This study is being run in the hospital that your horse is being treated at and is being organised by the University of Liverpool’s Equine Hospital, and researchers in Epidemiology and Population Health and the Clinical Trials Research Centre at the university.

Why my horse?

Your horse (or the horse under your care) has been diagnosed with a problem that has caused a blockage in the small intestine and which makes them eligible to take part.

What is being tested?

We are testing a medication called lidocaine to assess if it has an effect in getting small intestine to work again normally, on levels of pain relief following surgery and if it has any effect on a horse’s survival following surgery. Lidocaine or saline will be administered via a drip (infusion) for upto 3 days immediately after surgery. This infusion will be stopped sooner than this if horses are able to start eating feed without problems during the first 3 days after surgery.

Do my horse have to take part?

No, it is your choice. By collecting the information about as many horses as possible, we will be able to collect the data and report the results to horse owners and veterinary surgeons more quickly. This information hopefully will hopefully bring significant benefits to horses with colic in the future.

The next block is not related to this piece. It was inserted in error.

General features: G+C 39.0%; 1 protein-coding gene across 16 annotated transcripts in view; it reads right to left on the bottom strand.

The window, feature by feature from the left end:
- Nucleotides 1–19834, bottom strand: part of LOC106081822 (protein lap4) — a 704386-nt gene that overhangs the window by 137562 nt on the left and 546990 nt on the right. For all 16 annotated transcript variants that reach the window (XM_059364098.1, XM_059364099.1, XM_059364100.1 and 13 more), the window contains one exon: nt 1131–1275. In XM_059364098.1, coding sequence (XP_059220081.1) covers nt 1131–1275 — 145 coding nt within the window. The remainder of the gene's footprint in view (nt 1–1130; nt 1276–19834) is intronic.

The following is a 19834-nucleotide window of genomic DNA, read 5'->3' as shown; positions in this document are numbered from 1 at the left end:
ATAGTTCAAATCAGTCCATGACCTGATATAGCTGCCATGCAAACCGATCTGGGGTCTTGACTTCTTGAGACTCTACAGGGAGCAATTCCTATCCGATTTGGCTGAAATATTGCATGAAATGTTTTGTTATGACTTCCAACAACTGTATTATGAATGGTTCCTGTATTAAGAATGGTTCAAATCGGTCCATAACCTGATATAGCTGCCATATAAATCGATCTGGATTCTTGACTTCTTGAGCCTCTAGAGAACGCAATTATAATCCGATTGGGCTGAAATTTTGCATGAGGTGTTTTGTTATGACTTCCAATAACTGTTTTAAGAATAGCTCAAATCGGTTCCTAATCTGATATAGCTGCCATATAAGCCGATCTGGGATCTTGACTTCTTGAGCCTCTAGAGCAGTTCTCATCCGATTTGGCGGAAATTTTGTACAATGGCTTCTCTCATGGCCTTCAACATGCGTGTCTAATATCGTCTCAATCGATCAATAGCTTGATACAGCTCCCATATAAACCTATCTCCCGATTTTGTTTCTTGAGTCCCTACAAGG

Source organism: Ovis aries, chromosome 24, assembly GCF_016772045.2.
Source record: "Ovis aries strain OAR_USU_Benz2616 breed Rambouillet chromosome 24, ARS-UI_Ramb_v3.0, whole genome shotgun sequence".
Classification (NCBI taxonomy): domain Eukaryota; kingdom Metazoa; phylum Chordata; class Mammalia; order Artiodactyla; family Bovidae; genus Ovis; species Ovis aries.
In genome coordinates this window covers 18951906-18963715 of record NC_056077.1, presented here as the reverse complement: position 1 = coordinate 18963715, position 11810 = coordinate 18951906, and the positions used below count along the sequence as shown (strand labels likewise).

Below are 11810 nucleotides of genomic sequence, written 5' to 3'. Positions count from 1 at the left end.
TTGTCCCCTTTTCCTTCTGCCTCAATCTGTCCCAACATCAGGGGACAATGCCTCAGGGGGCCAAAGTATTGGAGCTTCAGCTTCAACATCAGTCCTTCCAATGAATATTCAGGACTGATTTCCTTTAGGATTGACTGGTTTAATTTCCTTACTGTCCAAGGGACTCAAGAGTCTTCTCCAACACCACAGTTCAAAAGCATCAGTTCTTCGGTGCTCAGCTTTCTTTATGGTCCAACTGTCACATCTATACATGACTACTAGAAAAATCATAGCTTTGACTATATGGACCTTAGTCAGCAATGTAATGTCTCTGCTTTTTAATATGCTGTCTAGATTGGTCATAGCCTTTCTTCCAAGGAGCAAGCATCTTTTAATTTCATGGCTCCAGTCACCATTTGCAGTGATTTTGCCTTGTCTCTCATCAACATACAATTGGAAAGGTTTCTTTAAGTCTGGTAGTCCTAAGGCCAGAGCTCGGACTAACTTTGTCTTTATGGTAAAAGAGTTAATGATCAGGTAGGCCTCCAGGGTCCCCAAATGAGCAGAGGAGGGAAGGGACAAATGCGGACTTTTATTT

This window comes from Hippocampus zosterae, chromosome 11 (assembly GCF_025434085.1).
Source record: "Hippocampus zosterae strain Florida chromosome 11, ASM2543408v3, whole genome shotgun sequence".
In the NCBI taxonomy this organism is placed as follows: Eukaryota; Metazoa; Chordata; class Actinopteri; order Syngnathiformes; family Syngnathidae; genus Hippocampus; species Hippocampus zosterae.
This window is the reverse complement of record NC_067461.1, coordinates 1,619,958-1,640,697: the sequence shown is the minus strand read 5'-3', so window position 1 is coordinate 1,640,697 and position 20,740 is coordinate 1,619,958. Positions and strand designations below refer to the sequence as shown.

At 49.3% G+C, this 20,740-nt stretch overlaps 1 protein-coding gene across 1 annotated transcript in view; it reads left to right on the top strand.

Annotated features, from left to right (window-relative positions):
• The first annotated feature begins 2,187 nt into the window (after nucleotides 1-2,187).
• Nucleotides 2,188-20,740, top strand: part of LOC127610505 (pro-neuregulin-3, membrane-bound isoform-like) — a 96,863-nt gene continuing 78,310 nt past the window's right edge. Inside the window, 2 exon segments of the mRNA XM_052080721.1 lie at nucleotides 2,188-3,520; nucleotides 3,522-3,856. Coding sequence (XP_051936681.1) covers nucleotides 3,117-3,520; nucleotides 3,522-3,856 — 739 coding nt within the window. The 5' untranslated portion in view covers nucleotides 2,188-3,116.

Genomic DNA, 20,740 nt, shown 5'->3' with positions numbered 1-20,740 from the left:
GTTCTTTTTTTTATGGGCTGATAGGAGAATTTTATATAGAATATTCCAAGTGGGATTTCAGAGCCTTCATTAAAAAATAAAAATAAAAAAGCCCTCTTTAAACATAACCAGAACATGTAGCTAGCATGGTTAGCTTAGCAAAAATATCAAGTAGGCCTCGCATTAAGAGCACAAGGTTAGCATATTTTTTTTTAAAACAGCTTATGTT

Will my horse’s participation be kept confidential?

Yes. Details about you and your horse will not be known by anyone other than your clinic team and the study investigators and will remain completely confidential.

What will happen if my horse takes part?

If consent is provided, your horse will be randomly allocated to have lidocaine (treatment) or the control (saline) for 48- 72 hours following surgery. Clinic staff will not know which group your horse has been assigned to (blinded) to ensure that the trial is as rigorous as possible. The costs of lidocaine or the control medication (saline) will be covered during the 48-72 hours following surgery by the study; the costs of initial examination, surgical treatment, antibiotics, painkillers and other care will be as standard for horses following surgery and will be charged as routine by the collaborating clinic before and after the trial. Any horse included in the Lidocaine trial (CHARIOT) will be signed out of the food chain under the national passport scheme .

Do I receive any expenses or payments?

The costs of treatment for your horse will be charged as per the usual pricing structure for horses with colic treated at the clinic. For horses enrolled onto the lidocaine trial, the costs of lidocaine or the control medication will be covered for up to 72 hours following surgery.